The Apollo Murders: Chris Hadfield turns up the heat in the chill of deep space with thrilling debut
Set in a slightly alternate history — Watergate never happened and Richard Nixon didn’t resign as president — the American and Russian space agencies are involved in a desperate scramble to land men on the Moon.
n Houston, Nasa’s Texas launch base, former ace fighter pilot Kaz Zemeckis is the Apollo 18 flight controller. However, he is beset by technical and personnel problems as he tries to keep ahead of his Russian rivals who are also preparing their own manned lunar mission.
Then Cold War politics raises its ugly head. Kaz and his team are ordered to strip out all the scientific elements of their lunar expedition in order to take a close look at — and possibly sabotage — a newly-launched Soviet spy satellite on their way to the Moon. After a number of setbacks, including the loss of one of the astronauts set to take part in the mission, Apollo 18 is successfully launched and Chad Miller, Michael Esdale and Luke Hemming finally get to experience the weightlessness of space.
The whole build-up to the lift-off is masterfully handled. Chris Hadfield explains the hugely complex engineering and technical details of space flight and astronaut training with a remarkable clarity and lightness of touch. He also manages to brilliantly recreate the claustrophobic atmosphere of three humans confined in what is really nothing more than an elaborately engineered and extremely vulnerable tin can.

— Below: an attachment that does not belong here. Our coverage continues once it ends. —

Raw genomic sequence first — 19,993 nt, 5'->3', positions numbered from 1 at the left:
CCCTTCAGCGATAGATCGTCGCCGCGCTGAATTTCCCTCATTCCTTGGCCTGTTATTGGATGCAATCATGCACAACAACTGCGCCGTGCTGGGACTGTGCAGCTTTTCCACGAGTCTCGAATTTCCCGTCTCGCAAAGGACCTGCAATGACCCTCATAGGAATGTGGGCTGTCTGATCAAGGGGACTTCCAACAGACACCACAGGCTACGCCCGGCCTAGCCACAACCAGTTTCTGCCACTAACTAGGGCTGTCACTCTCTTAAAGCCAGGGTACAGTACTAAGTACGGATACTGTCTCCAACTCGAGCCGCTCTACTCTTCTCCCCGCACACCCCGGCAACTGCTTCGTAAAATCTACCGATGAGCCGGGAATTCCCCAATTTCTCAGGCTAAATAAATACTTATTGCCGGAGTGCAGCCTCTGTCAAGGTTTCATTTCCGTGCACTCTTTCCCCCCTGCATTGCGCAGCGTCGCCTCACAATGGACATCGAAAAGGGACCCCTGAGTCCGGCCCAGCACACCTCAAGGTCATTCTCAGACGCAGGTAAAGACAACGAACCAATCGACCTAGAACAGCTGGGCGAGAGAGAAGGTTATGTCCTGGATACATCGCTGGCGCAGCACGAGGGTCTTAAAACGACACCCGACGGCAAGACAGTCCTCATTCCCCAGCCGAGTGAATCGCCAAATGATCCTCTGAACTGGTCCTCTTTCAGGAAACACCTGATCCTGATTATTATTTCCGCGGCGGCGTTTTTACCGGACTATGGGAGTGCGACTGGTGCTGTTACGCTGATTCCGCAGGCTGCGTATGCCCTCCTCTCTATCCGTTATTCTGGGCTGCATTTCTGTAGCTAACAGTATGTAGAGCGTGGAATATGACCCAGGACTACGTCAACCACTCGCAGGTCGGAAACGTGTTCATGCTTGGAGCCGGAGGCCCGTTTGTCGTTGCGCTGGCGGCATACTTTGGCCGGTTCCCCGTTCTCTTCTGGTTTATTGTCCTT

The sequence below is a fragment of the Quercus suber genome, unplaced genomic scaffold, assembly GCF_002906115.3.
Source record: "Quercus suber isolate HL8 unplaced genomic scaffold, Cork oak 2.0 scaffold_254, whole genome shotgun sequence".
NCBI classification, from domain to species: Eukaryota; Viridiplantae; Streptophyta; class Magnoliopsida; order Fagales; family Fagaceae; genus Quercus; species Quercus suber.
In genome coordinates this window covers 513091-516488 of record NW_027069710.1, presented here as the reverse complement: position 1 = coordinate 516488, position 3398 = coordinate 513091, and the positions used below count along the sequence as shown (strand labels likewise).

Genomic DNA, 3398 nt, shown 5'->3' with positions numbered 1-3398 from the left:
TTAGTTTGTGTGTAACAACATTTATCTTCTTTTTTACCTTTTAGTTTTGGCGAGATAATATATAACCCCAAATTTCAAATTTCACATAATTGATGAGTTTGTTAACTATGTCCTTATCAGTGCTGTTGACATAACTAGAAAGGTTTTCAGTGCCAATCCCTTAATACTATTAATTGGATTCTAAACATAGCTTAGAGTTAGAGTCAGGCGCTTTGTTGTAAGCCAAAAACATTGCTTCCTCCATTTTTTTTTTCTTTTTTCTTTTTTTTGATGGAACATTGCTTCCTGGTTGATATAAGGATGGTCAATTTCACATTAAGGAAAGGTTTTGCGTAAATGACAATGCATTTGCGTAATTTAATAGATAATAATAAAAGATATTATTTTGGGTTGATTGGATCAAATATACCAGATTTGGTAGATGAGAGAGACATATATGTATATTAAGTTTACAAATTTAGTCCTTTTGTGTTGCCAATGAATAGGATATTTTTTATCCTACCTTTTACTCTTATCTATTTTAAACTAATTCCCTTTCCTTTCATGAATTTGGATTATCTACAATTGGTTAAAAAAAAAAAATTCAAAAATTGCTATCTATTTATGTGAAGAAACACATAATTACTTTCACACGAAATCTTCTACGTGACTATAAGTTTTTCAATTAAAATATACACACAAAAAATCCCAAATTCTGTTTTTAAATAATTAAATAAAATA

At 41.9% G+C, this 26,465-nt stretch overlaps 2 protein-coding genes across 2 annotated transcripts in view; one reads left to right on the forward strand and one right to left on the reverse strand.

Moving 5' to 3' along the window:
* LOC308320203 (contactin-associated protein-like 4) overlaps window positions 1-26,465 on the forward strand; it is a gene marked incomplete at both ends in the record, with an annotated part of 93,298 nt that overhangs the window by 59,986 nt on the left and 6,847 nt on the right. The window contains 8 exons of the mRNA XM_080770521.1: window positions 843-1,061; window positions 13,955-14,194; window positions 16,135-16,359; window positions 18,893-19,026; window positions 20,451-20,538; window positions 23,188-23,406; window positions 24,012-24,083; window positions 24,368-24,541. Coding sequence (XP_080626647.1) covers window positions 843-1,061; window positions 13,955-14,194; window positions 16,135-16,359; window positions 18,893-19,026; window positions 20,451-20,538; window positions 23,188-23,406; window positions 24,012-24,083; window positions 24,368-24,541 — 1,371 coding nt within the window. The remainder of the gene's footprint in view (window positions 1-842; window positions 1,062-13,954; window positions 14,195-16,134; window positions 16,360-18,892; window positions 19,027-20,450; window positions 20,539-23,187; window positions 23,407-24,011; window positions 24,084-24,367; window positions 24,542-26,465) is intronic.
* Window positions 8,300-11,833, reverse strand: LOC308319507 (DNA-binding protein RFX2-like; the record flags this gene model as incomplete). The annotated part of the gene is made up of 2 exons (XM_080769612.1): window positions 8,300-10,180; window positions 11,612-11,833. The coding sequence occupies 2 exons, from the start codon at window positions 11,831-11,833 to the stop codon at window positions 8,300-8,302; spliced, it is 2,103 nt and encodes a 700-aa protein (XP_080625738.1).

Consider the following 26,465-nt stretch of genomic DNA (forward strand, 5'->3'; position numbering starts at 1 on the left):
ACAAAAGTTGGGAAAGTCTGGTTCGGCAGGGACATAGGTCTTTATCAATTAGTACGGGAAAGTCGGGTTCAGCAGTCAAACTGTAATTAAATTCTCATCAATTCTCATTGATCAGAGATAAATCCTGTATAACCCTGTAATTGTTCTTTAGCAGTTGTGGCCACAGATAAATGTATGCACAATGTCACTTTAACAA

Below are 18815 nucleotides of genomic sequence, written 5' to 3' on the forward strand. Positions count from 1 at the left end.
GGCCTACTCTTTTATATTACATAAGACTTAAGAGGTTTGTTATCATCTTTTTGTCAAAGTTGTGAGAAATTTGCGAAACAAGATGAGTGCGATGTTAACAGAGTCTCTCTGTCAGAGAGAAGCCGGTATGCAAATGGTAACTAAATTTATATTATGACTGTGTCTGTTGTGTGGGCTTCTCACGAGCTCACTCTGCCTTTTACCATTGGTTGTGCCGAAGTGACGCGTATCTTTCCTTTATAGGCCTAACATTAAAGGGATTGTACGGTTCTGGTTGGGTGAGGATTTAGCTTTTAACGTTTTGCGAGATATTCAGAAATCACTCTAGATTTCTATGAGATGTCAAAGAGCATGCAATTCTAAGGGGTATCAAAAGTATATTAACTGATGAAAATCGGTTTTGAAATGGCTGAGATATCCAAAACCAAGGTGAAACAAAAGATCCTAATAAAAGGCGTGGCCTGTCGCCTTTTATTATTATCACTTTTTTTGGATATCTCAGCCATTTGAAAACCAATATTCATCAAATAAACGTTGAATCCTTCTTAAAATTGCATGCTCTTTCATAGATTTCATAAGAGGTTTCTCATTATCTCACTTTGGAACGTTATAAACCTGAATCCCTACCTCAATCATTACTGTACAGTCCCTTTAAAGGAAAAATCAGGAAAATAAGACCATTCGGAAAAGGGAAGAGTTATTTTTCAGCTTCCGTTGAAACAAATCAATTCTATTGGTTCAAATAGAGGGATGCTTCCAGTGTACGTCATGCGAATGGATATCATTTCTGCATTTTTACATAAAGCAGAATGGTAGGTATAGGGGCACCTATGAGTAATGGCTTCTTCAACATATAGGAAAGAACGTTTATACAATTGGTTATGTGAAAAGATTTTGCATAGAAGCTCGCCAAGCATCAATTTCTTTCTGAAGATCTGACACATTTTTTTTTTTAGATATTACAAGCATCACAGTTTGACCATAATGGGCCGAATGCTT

As Hadfield says, a spaceship in essence is nothing more than a bubble of Earth’s air in the empty vacuum of space.
And, as Apollo 18 manoeuvres close to the USSR’s Almaz spy satellite, that frightening fragility is brought into sharp focus. In Kazakhstan, space director Cheleomi is watching the American developments from the Baikonur spaceport with mounting anger, and he has not left his precious satellite undefended.
The Cold War is about to become very hot in the chill of deep space. However, the American spacecraft, Pursuit, manages to disengage and continue, albeit slightly but not fatally damaged, on its original primary mission to orbit the Moon and send its manned lunar module to the surface to achieve that “giant step for mankind”.
But Hadfield has much more excitement in store. The two astronauts on the lunar surface turn out to have very different agendas. Each must be careful to keep their real mission secret as both need each other to return safely to the command module orbiting 50 miles above them. What’s more, Russian space director Cheleomi has some surprises waiting for the men on the Moon.
When the warring duo lift off to rejoin Pursuit for their return to Earth, even more drama ensues. As the blurb on the book’s cover puts it, you have “three people a quarter of a million miles from home, a quarter of a million miles from help”.
Canadian-born Hadfield may not have walked on the Moon, but he is probably the world’s best-known and best-loved astronaut. Over three space missions, he has spent more than 160 days in space.
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A former commander of the International Space Station (ISS), he has racked up over 50 million views on YouTube of his magical extra-terrestrial version of David Bowie’s song Space Oddity recorded in orbit 200 miles above the Earth on the ISS.
With three bestselling non-fiction books already under his belt, he has now turned to fiction and in this, his first thriller, he has written possibly the most authentically voiced work yet of murder and mayhem in deep space.
Totally gripping from first page to last, this is an accomplished debut.
Thriller: The Apollo Murders by Chris Hadfield
Quercus, 480 pages, paperback €14.99; e-book £9.99